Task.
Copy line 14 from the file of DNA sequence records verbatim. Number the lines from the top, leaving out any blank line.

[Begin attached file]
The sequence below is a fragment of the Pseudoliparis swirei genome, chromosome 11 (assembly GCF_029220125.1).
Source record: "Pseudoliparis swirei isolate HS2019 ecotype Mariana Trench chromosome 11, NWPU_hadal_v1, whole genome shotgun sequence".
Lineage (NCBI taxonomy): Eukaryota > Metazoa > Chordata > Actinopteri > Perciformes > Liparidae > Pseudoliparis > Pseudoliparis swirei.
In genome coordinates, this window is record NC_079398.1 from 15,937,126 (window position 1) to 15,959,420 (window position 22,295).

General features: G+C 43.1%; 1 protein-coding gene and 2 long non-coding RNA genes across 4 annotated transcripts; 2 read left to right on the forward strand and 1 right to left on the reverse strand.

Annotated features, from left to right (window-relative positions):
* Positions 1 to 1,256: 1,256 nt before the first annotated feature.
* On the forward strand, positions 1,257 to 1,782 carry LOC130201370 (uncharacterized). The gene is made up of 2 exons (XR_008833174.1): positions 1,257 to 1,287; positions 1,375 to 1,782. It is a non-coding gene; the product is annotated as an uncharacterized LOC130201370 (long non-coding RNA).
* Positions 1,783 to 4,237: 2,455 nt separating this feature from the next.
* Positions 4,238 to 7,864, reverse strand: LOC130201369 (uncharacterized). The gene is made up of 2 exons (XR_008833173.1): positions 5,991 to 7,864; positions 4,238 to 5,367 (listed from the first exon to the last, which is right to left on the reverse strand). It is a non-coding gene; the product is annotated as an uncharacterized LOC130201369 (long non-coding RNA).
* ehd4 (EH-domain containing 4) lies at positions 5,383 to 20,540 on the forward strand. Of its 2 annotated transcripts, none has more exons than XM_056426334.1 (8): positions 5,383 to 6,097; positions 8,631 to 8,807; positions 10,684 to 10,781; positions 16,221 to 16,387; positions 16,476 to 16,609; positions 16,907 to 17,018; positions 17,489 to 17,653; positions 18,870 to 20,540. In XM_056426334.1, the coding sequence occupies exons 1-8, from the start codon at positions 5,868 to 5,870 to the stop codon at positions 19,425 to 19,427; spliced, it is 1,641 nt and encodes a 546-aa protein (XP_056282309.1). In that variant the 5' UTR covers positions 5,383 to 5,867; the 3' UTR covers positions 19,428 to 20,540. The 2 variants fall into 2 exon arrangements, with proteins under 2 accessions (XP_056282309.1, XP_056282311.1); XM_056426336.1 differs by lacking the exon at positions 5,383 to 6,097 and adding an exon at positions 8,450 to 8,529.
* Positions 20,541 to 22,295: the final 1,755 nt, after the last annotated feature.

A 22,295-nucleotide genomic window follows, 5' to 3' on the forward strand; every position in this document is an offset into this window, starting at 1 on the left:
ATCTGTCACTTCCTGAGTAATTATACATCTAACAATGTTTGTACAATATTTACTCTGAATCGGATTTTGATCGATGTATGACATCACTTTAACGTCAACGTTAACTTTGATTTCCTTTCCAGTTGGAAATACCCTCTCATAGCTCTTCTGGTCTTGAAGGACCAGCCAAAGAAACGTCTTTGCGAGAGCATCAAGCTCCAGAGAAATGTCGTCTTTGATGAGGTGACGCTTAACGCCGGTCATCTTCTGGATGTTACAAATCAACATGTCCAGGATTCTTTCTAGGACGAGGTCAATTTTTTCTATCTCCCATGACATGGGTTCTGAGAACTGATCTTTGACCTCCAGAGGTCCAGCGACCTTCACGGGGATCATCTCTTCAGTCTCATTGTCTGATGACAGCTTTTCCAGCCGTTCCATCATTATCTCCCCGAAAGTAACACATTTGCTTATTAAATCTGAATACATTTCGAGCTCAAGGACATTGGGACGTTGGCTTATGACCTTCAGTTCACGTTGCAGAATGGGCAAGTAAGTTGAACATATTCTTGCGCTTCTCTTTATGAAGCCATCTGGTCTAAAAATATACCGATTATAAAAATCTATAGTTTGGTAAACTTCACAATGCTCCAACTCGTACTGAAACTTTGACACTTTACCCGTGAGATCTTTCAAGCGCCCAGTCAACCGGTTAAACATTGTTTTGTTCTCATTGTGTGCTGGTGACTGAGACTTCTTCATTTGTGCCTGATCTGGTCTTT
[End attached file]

ATCTGTCACTTCCTGAGTAATTATACATCTAACAATGTTTGTACAATATTTACTCTGAATCGGATTTTGATCGATGTATGACATCACTTTAACGTCAACGTTAACTTTGATTTCCTTTCCAGTTGGAAATACCCTCTCATAGCTCTTCTGGTCTTGAAGGACCAGCCAAAGAAACGTCTTTGCGAGAGCATCAAGCTCCAGAGAAATGTCGTCTTTGATGAGGTGACGCTTAACGCCGGTCATCTTCTGGATGTTACAAATCAACATGTCCAGGATTCTTTCTAGGACGAGGTCAATTTTTTCTATCTCCCATGACATGGGTTCTGAGAACTGATCTTTGACCTCCAGAGGTCCAGCGACCTTCACGGGGATCATCTCTTCAGTCTCATTGTCTGATGACAGCTTTTCCAGCCGTTCCATCATTATCTCCCCGAAAGTAACACATTTGCTTATTAAATCTGAATACATTTCGAGCTCAAGGACATTGGGACGTTGGCTTATGACCTTCAGTTCACGTTGCAGAATGGGCAAGTAAGTTGAACATATTCTTGCGCTTCTCTTTATGAAGCCATCTGGTCTAAAAATATACCGATTATAAAAATCTATAGTTTGGTAAACTTCACAATGCTCCAACTCGTACTGAAACTTTGACACTTTACCCGTGAGATCTTTCAAGCGCCCAGTCAACCGGTTAAACATTGTTTTGTTCTCATTGTGTGCTGGTGACTGAGACTTCTTCATTTGTGCCTGATCTGGTCTTT